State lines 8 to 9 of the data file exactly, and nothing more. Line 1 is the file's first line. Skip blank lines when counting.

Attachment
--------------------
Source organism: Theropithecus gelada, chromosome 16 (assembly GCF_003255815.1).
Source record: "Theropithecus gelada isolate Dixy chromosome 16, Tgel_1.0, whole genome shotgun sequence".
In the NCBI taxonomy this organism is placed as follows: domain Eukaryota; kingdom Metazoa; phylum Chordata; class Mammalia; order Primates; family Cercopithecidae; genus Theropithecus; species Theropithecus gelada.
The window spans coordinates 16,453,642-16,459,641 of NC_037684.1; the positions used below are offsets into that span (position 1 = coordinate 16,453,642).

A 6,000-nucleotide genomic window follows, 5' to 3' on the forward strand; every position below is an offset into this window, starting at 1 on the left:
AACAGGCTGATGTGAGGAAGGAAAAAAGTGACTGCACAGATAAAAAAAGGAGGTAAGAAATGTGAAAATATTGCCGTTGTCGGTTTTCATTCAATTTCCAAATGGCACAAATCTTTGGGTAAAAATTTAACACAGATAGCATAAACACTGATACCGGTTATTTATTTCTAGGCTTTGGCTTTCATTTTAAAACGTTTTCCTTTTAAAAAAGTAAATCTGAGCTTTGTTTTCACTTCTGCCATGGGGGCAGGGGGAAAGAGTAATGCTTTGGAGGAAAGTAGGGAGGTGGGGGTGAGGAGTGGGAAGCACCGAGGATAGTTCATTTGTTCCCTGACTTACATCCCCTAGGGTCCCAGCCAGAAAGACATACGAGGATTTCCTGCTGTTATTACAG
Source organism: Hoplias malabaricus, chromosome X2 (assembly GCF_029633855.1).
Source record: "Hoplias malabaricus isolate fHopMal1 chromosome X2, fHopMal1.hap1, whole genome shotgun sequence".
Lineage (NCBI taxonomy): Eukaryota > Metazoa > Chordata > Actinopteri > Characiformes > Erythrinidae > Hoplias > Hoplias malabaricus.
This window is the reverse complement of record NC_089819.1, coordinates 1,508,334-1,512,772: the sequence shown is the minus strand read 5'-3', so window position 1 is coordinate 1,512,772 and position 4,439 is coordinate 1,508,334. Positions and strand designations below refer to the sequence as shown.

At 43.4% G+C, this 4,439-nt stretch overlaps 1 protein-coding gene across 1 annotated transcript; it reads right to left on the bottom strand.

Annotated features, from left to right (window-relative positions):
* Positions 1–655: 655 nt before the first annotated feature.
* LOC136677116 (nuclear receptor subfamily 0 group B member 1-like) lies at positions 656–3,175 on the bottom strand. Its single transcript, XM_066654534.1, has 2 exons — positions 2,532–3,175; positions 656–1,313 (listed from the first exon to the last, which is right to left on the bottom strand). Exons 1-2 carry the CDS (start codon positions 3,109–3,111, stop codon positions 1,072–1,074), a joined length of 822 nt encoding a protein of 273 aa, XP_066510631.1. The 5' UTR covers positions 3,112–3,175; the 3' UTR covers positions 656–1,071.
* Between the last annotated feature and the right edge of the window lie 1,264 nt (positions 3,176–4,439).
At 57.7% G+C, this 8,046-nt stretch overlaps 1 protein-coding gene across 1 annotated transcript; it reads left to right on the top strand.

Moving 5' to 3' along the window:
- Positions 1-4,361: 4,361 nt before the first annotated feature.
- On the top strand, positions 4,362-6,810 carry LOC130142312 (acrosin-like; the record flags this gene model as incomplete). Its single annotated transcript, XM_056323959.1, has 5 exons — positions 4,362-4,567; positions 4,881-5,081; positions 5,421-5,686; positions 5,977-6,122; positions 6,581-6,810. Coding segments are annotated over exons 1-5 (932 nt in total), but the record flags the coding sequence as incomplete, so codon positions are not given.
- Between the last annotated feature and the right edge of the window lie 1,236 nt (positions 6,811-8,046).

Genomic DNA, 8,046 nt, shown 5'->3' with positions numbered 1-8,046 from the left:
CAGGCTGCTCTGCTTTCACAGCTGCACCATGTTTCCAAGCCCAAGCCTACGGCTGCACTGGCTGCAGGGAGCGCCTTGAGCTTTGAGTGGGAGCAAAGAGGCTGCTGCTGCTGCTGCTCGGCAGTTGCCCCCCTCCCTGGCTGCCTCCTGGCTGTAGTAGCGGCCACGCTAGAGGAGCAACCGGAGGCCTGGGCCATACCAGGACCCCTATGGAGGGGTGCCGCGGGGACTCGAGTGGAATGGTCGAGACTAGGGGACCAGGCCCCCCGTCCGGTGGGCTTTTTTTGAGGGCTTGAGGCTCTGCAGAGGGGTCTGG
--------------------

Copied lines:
Source record: "Hoplias malabaricus isolate fHopMal1 chromosome X2, fHopMal1.hap1, whole genome shotgun sequence".
Lineage (NCBI taxonomy): Eukaryota > Metazoa > Chordata > Actinopteri > Characiformes > Erythrinidae > Hoplias > Hoplias malabaricus.